In Portland, the Winterhawks scored the game’s last five goals and beat the PortlandAlternateEverett Silvertips, 5-2. . . . Everett had won the first five meetings between these teams this season. . . . Portland improved to 9-6-3, while Everett (15-4-0) had a six-game winning streak snapped. . . . F Hunter Campbell (9) and F Jackson Berezowski (4), on a PP, gave Everett a 2-0 first-period lead. . . . F Simon Knak got Portland’s comeback started at 11:24 of the second period. . . . Knak (12) tied it at 13:10 of the third and F Mason Mannek (8) broke the tie at 15:04. . . . The Winterhawks got insurance from D Kade Nolan (3), at 18:22, and F Tyson Kozak (3), at 18:52. . . . Sophomore F Jack O’Brien, who played most of this season with the USHL’s Lincoln Stars, made his Portland debut. He earned the lone assist on Knak’s first goal. . . . The Winterhawks had a 39-20 shot advantage, including 13-4 in the second and 17-4 in the third. . . .

F Josh Williams, playing in his 200th regular-season game scored three times Edmontonand added an assist to help the Edmonton Oil Kings to an 8-3 victory over the host Calgary Hitmen. . . . Edmonton, with points in 10 straight (9-0-1), is 18-1-1. . . . Calgary (8-8-2) has lost two in a row. . . . The Hitmen handed the Oil Kings their only regulation-time loss this season — 2-1 on March 28. . . . Williams picked up his second hat trick of this season and the third of his career. He played the first 92 games of his WHL career with the Medicine Hat Tigers, before being dealt to the Oil Kings. This season, he has 15 goals and 13 assists in 19 games. . . . The Hitmen were in this game until early in the third period. . . . F Adam Kydd (7) gave Calgary a 1-0 lead just 49 seconds into the game. . . . Williams put his guys out front 2-1 with goals at 4:28 and 8:44. . . . F Riley Stotts (5) pulled the Hitmen even at 10:03, but Edmonton D Matthew Robertson (4) broke the tie, on a PP, at 16:52. . . . After that five-goal first period, Edmonton D Ethan Cap (3) got the only goal of the second, at 16:12. . . . F Sean Tschigerl (11) pulled Calgary back to within a goal, on a PP, at 3:27 of the third period. . . . F Jalen Luypen (15) got that one back for Edmonton 21 seconds later. . . . F Caleb Reimer (3), F Carter Souch (6) and Williams completed Edmonton’s scoring, the latter two striking on the PP. . . . Souch also had three assists, giving him his first career four-point outing. . . . Luypen added two assists to his goal. . . . Edmonton was 3-for-7 on the PP; Calgary was 1-for-3. . . . F Scott Atkinson, the Oil Kings’ captain, was back in the lineup for the first time since March 28. . . . F Jake Neighbours of the Oil Kings had two assists to run his point streak to 19 games. He’s got nine goals and 24 assists. . . .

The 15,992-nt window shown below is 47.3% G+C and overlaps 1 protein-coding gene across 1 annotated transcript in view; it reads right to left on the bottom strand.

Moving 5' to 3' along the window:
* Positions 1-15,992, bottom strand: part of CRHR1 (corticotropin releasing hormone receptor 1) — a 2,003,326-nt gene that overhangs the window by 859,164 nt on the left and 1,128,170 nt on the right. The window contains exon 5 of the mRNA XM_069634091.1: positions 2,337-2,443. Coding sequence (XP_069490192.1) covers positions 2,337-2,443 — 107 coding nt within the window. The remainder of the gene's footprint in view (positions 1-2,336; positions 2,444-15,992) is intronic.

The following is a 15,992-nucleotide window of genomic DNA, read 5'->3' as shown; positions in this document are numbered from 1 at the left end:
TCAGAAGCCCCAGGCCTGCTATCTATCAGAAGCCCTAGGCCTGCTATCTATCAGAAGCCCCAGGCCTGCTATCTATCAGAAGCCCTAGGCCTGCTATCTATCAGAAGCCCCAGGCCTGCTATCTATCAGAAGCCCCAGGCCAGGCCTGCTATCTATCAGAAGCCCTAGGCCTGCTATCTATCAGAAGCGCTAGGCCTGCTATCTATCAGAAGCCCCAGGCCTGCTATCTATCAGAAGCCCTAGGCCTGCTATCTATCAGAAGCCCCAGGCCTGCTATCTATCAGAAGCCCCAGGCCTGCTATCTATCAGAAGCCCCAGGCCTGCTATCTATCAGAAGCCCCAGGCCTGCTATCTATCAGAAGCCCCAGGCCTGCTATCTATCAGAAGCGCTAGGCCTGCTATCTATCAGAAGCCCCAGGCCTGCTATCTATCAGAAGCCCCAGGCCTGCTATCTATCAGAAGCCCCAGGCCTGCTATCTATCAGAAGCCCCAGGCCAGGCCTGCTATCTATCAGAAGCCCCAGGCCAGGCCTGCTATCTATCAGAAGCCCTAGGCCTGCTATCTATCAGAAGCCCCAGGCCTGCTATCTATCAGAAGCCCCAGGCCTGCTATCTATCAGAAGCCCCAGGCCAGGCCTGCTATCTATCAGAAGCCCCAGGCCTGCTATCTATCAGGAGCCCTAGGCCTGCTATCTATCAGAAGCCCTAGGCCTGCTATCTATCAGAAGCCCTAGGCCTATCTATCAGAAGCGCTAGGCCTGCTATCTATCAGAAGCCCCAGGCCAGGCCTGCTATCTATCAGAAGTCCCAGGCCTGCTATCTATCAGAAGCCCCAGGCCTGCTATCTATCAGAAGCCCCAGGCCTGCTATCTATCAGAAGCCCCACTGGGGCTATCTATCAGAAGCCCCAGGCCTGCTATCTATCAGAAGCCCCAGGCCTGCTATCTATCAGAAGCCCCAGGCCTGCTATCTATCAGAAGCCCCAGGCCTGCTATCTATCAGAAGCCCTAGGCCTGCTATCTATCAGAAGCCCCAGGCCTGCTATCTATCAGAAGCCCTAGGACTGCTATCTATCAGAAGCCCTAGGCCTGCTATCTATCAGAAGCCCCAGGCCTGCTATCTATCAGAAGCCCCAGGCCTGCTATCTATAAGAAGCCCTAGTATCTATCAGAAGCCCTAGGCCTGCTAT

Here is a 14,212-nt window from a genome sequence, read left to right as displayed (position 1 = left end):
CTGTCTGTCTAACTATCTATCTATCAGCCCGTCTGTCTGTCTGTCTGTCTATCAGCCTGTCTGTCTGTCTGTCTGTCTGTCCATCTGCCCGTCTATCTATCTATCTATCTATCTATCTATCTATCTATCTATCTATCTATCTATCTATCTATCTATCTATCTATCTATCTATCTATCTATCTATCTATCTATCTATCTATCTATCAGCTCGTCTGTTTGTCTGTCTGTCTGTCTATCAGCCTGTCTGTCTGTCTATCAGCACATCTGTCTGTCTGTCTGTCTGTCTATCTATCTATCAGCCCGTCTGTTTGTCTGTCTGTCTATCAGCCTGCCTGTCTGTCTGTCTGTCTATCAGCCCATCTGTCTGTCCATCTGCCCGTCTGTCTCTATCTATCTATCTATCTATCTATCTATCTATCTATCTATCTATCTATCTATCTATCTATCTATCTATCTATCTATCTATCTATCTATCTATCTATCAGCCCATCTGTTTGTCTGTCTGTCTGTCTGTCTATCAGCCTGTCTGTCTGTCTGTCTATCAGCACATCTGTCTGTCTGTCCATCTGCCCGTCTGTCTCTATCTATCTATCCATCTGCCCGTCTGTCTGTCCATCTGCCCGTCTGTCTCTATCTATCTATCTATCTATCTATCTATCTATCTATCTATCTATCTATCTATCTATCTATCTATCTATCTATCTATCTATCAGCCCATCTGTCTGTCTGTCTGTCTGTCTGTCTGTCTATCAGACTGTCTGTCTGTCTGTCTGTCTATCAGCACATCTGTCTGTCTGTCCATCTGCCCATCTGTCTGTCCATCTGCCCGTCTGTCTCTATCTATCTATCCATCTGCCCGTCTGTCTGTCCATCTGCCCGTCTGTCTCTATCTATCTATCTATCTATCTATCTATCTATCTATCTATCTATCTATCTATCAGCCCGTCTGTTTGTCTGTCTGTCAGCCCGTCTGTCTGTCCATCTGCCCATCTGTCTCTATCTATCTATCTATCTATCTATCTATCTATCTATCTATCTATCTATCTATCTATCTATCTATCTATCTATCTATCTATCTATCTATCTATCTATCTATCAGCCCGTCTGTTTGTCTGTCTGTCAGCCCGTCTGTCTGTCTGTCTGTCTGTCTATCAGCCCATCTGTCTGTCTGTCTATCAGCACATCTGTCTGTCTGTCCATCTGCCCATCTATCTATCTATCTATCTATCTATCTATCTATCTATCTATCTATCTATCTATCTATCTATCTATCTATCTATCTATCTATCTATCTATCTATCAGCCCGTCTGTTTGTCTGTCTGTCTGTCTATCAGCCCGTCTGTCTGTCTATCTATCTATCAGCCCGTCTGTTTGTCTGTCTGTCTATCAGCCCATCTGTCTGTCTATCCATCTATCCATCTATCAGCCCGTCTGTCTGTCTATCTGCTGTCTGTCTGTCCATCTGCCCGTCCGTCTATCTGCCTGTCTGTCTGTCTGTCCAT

The Victoria Royals stopped a 10-game losing skid with a 2-1 OT victory over Royalsthe Prince George Cougars in Kamloops. . . . F Brayden Schuurman (5) won it at 3:00 of the extra period. . . . The Royals now are 2-13-1. . . . The Cougars (6-7-3) had won their previous two games. . . . F Brandon Cutler (6) gave Victoria a 1-0 lead, on a PP, at 17:48 of the first period. . . . Prince George tied it on a goal by F Tyson Upper (3) at 8:06 of the third period. . . . Victoria G Adam Evanoff was the game’s first star, with 40 saves. . . . The Cougars got 21 stops from G Ty Young, an eighth-round pick in the 2019 bantam draft who was making his second WHL start. . . . The Royals, with 12 freshmen on their roster, came within one loss of tying the franchise record of 11 straight losses that is shared by the 2006-07 Chilliwack Bruins and the 2012-13 Royals. . . .